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The vertical knurling on the ferrule is very coarse and distinct.

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The back of the blade has “MADE IN” | “SWEDEN” stamped on it.

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Here is a closer look at the blade stamp which is the same for all of the chisels in this set.  None of the chisels in this set have “ESKILSTUNA” in the stamp like the TecoMaster chisels with the blue decals that were shown first in this post.

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The narrower TecoMaster chisels normally have just “SWEDEN” stamped on the back of their blades.

 

(Added February 7, 2017). Here is a four-chisel set of TecoMaster chisels, similar to the set shown in the Eaton’s catalog listing. The lid is fir plywood and it slides into a large dovetailed recess. The decal on the lid appears to be identical to the ones on the chisels.

 

The chisels are tanged and beveled, with beech handles. The brass ferrules have two rows of coarse vertical knurling in them and the dark steel hoops at the top are dimpled into the beech handles. It’s evident that the two wider chisels saw more work than the two narrower ones.

 

They did a very nice job of routing out the cavities for the chisels. They are intricate, crisp, and precise.

 

The base of the case is made from three laminated pieces of fur and looks a bit on the rough side.

 

Below are some Swedish-made Tecomaster chisels with the popular red plastic handles. The label on the handle and the stamp on the blade are the same as on the wood-handled chisels shown above.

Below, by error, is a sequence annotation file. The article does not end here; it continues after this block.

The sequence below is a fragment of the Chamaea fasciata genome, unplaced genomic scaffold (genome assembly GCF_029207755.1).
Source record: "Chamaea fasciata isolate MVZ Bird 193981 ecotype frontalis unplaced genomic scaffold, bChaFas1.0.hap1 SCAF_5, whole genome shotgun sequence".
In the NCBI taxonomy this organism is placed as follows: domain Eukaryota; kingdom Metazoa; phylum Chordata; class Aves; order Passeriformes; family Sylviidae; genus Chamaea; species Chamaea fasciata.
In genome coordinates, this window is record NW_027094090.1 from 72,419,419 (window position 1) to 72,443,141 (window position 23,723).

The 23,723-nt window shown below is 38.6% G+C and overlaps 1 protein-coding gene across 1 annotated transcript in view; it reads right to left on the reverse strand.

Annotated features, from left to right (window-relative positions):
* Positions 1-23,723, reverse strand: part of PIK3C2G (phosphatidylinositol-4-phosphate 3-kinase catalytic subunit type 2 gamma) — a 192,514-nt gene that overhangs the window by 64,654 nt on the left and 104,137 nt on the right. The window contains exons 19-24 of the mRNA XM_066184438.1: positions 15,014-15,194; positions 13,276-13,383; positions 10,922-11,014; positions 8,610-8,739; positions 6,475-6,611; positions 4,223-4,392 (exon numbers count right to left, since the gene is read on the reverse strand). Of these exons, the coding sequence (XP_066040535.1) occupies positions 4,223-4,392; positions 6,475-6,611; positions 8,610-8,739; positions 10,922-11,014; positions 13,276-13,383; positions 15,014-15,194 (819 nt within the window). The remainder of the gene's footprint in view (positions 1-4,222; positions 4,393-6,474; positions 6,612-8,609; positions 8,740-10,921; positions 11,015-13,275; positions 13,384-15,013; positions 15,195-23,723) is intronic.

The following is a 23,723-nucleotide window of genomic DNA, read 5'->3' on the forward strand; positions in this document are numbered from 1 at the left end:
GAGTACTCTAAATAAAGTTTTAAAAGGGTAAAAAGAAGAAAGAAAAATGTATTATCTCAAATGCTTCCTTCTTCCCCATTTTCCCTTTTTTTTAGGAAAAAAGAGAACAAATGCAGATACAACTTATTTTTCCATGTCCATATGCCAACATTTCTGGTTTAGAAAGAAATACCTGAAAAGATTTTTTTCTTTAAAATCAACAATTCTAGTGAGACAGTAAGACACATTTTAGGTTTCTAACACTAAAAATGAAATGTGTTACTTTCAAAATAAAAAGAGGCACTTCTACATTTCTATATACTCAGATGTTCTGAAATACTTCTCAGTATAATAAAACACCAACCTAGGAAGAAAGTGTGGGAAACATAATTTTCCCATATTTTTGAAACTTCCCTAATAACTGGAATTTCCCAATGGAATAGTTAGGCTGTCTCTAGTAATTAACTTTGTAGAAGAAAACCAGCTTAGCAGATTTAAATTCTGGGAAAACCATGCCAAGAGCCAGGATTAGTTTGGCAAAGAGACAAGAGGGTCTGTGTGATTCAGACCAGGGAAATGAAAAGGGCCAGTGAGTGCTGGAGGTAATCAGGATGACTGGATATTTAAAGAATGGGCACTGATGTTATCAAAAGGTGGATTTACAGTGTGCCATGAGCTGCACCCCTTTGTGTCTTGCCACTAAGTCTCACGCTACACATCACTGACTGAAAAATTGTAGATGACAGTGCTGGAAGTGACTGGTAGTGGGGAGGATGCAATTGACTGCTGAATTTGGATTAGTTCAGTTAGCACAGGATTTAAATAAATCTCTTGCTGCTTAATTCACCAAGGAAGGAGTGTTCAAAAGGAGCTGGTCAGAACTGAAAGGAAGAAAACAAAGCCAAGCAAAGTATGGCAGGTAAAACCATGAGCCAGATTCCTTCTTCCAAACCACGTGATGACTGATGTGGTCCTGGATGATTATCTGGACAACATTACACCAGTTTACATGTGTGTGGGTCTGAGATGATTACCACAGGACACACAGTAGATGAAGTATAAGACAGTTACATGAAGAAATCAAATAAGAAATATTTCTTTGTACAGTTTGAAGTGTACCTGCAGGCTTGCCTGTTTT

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The TecoMaster chisels with the blue labels look very similar to the Beaver chisels sold in Canada, although the logo on the handle is different. Both have the same “Eskilstuna — Made in Sweden” trademarks stamped on their blades. And when magnified and compared, the TecoMaster marking and the Beaver markings appear to have been stamped with an identical die. I used sample chisels that I have on hand to confirm this and feel certain both brands of chisels were stamped in the same factory by the same die. This strongly suggests that they were both made by the same manufacturer. (See the Beaver Chisels post for more information).

 

11 comments on “TecoMaster Chisels
  1. Randall Nelson says:

    I just saw a group of Tecomaster chisels sell on Ebay that had red plastic handles, but the handles looked round with fluting instead of the flattened oval red handles used on Bergs and Bacho. Even the same ugly color of red, but with the remnants of paper labels that you could barely make out that said Tecomaster. 6 chisels for $40.00! What a steal!

    • Birch says:

      I saw those red plastic Tecomaster chisels, too, and snagged copies of the photos. I had intended to bid on them myself, but got distracted and forgot until it was too late. They were a steal!

  2. Randall Nelson says:

    Glen: The Tecomaster red plastic handles on that set I saw looked exactly like the red handle on the CI Fall chisel you show elsewhere. Another possible connection between manufacturers, at least for handles.

    • Birch says:

      The red plastic handles on the Tecomaster and the CI Fall chisels do look like twins. I hadn’t noticed that before. That reminds me, I need to post some photos of the red-handled Tecomaster on the Tecomaster page.

      • Val Skinner says:

        Dear Mr. Birch: Have a boxed set of eight of the red handled chisels which we’re going to sell. Unused. TecoMaster stickers in tact on each handle. Stamped “Eskilstuna Made in Sweden” on the steel.